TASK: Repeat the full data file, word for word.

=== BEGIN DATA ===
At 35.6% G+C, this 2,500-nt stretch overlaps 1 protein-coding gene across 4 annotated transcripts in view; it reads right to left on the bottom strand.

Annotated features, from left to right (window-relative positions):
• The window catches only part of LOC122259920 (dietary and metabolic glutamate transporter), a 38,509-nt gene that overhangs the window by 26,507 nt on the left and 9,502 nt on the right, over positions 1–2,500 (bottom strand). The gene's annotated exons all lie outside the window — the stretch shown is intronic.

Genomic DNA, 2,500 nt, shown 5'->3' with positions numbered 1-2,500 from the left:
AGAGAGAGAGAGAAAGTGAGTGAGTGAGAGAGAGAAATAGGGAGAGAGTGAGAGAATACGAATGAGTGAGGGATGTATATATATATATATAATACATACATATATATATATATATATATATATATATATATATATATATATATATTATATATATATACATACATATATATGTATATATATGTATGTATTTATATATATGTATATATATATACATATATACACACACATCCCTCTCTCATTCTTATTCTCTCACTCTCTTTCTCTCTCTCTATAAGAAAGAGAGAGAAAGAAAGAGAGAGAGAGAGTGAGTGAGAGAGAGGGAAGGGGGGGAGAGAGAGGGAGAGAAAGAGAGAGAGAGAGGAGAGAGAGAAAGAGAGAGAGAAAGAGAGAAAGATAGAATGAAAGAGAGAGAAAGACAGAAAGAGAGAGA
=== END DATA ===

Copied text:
At 35.6% G+C, this 2,500-nt stretch overlaps 1 protein-coding gene across 4 annotated transcripts in view; it reads right to left on the bottom strand.

Annotated features, from left to right (window-relative positions):
• The window catches only part of LOC122259920 (dietary and metabolic glutamate transporter), a 38,509-nt gene that overhangs the window by 26,507 nt on the left and 9,502 nt on the right, over positions 1–2,500 (bottom strand). The gene's annotated exons all lie outside the window — the stretch shown is intronic.

Genomic DNA, 2,500 nt, shown 5'->3' with positions numbered 1-2,500 from the left:
AGAGAGAGAGAGAAAGTGAGTGAGTGAGAGAGAGAAATAGGGAGAGAGTGAGAGAATACGAATGAGTGAGGGATGTATATATATATATATAATACATACATATATATATATATATATATATATATATATATATATATATATATATTATATATATATACATACATATATATGTATATATATGTATGTATTTATATATATGTATATATATATACATATATACACACACATCCCTCTCTCATTCTTATTCTCTCACTCTCTTTCTCTCTCTCTATAAGAAAGAGAGAGAAAGAAAGAGAGAGAGAGAGTGAGTGAGAGAGAGGGAAGGGGGGGAGAGAGAGGGAGAGAAAGAGAGAGAGAGAGGAGAGAGAGAAAGAGAGAGAGAAAGAGAGAAAGATAGAATGAAAGAGAGAGAAAGACAGAAAGAGAGAGA